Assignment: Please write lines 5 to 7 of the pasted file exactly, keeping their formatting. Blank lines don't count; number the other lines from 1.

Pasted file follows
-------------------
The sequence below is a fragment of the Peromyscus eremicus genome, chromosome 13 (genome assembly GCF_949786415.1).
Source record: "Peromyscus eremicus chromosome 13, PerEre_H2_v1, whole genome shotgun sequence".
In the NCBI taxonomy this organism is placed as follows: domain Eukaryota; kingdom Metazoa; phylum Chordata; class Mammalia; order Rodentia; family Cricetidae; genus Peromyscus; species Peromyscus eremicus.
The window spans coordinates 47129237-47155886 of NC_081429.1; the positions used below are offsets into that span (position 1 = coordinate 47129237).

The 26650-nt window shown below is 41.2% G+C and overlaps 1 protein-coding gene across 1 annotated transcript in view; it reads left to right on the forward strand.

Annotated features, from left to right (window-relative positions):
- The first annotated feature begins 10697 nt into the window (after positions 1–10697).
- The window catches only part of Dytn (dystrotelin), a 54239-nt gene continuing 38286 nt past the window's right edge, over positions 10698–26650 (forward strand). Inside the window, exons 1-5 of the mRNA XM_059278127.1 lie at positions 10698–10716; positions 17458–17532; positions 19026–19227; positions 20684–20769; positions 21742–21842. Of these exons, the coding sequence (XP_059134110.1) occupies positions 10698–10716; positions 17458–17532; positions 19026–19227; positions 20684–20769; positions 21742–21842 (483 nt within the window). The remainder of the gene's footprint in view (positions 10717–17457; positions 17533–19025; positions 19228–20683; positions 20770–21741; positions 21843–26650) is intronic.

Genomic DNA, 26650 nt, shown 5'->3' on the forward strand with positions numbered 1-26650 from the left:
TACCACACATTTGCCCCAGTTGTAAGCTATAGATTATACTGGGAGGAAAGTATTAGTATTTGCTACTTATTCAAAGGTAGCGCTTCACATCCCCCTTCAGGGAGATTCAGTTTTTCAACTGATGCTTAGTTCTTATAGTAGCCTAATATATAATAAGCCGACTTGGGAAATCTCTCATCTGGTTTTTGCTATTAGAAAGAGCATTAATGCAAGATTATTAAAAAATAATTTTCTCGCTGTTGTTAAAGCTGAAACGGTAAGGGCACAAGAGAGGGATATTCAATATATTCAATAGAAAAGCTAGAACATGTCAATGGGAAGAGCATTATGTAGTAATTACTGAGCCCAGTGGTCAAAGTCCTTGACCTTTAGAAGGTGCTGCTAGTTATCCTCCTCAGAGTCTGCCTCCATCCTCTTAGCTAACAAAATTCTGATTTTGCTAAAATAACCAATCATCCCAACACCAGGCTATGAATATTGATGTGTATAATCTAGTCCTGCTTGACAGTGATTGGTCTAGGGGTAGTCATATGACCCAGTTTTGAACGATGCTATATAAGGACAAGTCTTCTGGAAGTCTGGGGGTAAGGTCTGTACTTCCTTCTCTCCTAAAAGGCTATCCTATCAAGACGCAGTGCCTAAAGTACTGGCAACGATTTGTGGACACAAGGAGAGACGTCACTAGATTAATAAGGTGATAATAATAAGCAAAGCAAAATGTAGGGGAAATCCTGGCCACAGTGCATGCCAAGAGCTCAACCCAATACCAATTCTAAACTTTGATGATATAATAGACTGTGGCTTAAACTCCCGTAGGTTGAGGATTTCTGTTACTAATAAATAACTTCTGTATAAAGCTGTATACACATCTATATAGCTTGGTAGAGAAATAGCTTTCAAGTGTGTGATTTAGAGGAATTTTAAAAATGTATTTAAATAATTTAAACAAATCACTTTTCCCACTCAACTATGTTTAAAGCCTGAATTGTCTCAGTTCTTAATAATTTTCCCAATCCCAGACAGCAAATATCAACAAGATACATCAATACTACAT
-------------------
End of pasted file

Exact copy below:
The 26650-nt window shown below is 41.2% G+C and overlaps 1 protein-coding gene across 1 annotated transcript in view; it reads left to right on the forward strand.

Annotated features, from left to right (window-relative positions):
- The first annotated feature begins 10697 nt into the window (after positions 1–10697).